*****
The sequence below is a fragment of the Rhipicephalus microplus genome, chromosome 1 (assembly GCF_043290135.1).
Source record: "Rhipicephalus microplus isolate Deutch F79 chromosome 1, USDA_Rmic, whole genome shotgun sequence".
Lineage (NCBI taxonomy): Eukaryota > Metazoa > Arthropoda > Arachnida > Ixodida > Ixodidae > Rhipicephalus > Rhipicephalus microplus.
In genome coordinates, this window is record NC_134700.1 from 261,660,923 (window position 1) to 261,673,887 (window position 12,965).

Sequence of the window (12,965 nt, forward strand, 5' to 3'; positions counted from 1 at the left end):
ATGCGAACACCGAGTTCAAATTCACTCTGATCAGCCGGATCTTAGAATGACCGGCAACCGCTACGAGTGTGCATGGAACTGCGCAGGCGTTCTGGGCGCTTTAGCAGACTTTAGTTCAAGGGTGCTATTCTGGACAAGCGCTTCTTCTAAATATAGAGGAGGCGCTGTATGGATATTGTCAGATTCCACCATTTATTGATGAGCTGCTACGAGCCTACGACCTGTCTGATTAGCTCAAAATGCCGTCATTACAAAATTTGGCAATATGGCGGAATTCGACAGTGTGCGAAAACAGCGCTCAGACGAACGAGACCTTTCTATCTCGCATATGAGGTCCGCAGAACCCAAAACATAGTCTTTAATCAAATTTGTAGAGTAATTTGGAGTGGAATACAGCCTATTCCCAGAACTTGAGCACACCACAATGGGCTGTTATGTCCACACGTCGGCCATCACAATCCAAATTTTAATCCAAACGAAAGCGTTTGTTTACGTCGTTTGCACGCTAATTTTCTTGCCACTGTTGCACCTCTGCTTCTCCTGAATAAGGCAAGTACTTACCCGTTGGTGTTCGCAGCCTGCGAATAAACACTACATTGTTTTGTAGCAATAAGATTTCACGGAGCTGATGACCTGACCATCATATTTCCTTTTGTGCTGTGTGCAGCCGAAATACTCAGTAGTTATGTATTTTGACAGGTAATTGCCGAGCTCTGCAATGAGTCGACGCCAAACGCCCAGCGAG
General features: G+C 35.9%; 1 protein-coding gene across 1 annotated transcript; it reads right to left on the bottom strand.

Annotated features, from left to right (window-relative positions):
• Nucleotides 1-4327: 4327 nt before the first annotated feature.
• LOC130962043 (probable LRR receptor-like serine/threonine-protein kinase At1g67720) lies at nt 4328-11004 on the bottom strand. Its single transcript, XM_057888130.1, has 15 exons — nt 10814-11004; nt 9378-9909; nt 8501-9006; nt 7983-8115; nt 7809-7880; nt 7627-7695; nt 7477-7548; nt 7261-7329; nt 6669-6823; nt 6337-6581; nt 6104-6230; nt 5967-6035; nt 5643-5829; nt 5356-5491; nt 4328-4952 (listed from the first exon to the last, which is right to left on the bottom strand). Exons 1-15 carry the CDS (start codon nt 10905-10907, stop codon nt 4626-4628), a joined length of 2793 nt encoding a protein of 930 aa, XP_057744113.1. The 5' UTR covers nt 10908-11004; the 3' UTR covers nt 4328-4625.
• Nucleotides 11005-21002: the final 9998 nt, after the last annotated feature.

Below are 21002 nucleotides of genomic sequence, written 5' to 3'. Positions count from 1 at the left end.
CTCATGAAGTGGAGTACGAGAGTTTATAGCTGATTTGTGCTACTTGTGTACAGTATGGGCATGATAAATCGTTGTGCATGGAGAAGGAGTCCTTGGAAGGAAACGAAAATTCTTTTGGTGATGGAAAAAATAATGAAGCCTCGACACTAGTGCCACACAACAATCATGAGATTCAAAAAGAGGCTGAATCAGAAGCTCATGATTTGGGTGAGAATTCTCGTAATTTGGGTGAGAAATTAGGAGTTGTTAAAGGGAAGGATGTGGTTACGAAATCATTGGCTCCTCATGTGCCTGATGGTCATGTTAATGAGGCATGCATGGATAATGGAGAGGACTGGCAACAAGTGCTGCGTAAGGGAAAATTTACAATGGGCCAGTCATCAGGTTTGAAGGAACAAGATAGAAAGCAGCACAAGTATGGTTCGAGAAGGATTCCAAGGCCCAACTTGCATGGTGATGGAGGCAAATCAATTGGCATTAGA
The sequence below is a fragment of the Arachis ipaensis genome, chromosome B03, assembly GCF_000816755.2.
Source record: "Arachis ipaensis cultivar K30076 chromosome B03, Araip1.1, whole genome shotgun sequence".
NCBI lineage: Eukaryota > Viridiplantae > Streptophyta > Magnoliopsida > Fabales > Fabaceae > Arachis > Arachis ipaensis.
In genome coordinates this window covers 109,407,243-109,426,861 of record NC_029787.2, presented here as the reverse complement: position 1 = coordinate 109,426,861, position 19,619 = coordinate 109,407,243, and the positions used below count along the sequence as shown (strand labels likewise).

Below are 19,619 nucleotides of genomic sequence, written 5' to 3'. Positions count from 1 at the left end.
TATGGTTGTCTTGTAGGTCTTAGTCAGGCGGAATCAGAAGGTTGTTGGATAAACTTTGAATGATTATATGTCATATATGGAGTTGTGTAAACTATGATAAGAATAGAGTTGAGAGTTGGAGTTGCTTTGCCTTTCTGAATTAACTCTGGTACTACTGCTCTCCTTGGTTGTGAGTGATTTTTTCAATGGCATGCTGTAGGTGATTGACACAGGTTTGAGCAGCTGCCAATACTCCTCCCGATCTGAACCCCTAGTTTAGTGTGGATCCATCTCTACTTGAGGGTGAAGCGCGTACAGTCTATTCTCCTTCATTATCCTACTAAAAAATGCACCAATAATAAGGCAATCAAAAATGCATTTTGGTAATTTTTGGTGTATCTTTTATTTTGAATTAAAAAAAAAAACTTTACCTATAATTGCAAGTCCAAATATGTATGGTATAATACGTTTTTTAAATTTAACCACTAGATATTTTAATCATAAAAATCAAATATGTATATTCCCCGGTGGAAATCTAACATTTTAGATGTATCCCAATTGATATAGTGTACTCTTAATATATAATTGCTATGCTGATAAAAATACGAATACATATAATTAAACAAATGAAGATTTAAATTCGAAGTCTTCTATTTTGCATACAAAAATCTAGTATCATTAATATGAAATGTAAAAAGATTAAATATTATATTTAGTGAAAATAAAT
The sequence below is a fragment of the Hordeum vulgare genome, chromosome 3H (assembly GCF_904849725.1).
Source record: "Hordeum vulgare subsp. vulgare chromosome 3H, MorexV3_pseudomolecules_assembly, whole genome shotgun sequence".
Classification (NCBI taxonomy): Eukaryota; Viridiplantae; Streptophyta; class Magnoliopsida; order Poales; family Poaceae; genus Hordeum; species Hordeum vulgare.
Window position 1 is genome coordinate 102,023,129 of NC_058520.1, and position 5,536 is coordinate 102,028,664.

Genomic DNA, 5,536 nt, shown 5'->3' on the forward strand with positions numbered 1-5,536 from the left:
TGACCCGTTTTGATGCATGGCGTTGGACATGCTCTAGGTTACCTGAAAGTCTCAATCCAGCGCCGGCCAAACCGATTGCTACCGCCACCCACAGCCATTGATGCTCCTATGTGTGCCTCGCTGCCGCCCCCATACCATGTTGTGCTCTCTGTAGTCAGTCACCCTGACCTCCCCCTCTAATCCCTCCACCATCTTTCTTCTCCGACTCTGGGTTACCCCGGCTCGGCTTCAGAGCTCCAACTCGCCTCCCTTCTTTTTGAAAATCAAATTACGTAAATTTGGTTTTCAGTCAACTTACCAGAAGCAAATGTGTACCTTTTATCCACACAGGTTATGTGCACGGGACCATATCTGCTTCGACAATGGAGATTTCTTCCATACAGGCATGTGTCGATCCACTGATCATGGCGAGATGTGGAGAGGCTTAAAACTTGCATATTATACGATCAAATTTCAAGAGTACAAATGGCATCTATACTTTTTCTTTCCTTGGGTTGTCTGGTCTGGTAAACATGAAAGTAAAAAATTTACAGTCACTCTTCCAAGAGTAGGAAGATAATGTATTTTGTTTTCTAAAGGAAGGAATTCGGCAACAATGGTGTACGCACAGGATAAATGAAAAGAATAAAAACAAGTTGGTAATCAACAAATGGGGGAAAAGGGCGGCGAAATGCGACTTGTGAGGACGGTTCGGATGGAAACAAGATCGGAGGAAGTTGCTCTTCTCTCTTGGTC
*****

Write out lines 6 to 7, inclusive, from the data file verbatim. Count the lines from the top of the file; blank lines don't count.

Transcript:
ATGCGAACACCGAGTTCAAATTCACTCTGATCAGCCGGATCTTAGAATGACCGGCAACCGCTACGAGTGTGCATGGAACTGCGCAGGCGTTCTGGGCGCTTTAGCAGACTTTAGTTCAAGGGTGCTATTCTGGACAAGCGCTTCTTCTAAATATAGAGGAGGCGCTGTATGGATATTGTCAGATTCCACCATTTATTGATGAGCTGCTACGAGCCTACGACCTGTCTGATTAGCTCAAAATGCCGTCATTACAAAATTTGGCAATATGGCGGAATTCGACAGTGTGCGAAAACAGCGCTCAGACGAACGAGACCTTTCTATCTCGCATATGAGGTCCGCAGAACCCAAAACATAGTCTTTAATCAAATTTGTAGAGTAATTTGGAGTGGAATACAGCCTATTCCCAGAACTTGAGCACACCACAATGGGCTGTTATGTCCACACGTCGGCCATCACAATCCAAATTTTAATCCAAACGAAAGCGTTTGTTTACGTCGTTTGCACGCTAATTTTCTTGCCACTGTTGCACCTCTGCTTCTCCTGAATAAGGCAAGTACTTACCCGTTGGTGTTCGCAGCCTGCGAATAAACACTACATTGTTTTGTAGCAATAAGATTTCACGGAGCTGATGACCTGACCATCATATTTCCTTTTGTGCTGTGTGCAGCCGAAATACTCAGTAGTTATGTATTTTGACAGGTAATTGCCGAGCTCTGCAATGAGTCGACGCCAAACGCCCAGCGAG
General features: G+C 35.9%; 1 protein-coding gene across 1 annotated transcript; it reads right to left on the bottom strand.